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Old 08-14-17, 08:55 PM
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Originally Posted by Jiggle View Post
Bigly!

LOL at you guys suggesting he get rid of the Axis brakes and get Campy or Shimano. There is very little difference between manufacturers in the amount of force the calipers put to the rim. weightweenie designs excluded. The rest is all the pads.
Lol at someone who's never experienced the upgrade.

It's significant.
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Old 08-14-17, 09:02 PM
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Old 08-14-17, 09:28 PM
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Originally Posted by Jiggle View Post
You couldn't pay me to put the tektros back on in place of the NOS Dura Ace.

Same swisstop pads.
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Old 08-14-17, 11:06 PM
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Originally Posted by speshelite View Post
That's actually over 4/5 of a pound based upon your figures (.816 pounds).

Pretty easy to find dual pivot calipers which are about 3 oz. lighter than ultegra's however, which would raise the weight penalty right back up to, you guessed it, about a pound.
So we agree, "more than a pound" is the old days, not the modern ones. It'd also be easy to use DA instead of Ultegra, and light weight rotors, to shrink that penalty down some more.
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Old 08-14-17, 11:16 PM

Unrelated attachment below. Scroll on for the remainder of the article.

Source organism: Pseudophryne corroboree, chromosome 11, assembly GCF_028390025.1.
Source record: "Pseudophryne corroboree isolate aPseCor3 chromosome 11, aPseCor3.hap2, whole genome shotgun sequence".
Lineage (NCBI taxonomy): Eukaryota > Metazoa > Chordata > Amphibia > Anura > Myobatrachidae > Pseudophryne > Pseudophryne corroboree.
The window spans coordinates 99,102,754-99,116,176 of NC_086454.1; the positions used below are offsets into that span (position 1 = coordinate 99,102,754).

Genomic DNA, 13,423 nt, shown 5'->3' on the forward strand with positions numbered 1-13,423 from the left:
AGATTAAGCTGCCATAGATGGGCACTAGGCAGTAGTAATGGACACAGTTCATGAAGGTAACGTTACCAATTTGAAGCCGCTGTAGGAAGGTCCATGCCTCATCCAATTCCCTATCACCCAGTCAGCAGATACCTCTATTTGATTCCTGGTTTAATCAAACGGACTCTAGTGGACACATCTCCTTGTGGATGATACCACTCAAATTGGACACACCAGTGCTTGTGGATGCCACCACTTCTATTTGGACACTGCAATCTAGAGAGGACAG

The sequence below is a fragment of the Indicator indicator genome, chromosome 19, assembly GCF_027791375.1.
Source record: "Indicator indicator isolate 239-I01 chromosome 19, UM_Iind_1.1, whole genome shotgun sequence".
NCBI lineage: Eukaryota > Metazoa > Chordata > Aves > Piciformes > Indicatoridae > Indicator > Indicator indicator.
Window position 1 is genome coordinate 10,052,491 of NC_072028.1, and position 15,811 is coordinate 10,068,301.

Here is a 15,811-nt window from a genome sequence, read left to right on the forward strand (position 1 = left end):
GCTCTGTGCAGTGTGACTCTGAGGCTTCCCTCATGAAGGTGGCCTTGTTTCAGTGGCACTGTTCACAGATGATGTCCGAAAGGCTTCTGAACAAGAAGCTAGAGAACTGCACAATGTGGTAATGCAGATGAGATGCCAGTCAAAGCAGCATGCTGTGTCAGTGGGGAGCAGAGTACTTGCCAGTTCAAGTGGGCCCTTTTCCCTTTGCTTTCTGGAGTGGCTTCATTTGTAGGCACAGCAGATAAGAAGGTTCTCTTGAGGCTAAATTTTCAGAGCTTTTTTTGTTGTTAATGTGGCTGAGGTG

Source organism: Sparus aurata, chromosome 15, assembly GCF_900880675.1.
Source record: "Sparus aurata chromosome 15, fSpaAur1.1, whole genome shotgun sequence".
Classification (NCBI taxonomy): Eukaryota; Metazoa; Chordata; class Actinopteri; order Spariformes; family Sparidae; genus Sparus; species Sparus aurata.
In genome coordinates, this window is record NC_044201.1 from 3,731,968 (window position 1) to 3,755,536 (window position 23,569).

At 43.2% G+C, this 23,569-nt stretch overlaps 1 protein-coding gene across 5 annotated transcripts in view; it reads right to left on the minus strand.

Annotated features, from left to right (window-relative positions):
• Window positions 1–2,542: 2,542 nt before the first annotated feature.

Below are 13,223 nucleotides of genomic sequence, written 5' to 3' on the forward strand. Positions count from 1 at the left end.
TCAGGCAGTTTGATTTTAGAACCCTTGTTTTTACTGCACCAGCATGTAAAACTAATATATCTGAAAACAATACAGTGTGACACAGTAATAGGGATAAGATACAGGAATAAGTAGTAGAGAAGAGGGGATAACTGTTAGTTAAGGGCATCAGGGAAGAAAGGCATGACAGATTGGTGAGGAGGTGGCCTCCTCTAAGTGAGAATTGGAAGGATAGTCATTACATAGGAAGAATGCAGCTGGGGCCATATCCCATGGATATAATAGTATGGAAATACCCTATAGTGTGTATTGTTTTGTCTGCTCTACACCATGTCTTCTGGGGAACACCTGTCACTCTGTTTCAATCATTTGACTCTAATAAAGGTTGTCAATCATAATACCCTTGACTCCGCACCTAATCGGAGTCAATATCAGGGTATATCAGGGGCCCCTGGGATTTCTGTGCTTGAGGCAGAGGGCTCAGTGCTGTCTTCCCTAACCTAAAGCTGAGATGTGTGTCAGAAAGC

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Originally Posted by Seattle Forrest View Post
So we agree, "more than a pound" is the old days, not the modern ones. It'd also be easy to use DA instead of Ultegra, and light weight rotors, to shrink that penalty down some more.
You don't seem to understand that a single cervelo model is not representative of the entire road bike market.

Also, while a dura ace disk group is lighter than an ultegra disk group, a dura ace mechanical group is also lighter than an ultegra mechanical group. Therefore, you would not narrow the gap at all by moving up a group.

The conclusion still holds generally speaking: the weight difference is a pound generally speaking. There is variation from brand to brand and from model to model.


Summary:

1. you are mistaking one outlier (one extremely expensive cervelo model) for the industry average

2. you give an inaccurate (low) estimate of the weight penalty

3. you attempt to pass off hyperbole ("old days") as fact. Fact is, Fair Wheel Bikes gives a very reliable estimate of the average weight difference as of 2016.

4. you contradict yourself: data from 2016 is "slightly out of date" initially, then it is the "old days" when your errors are pointed out to you.

Last edited by speshelite; 08-15-17 at 12:38 AM.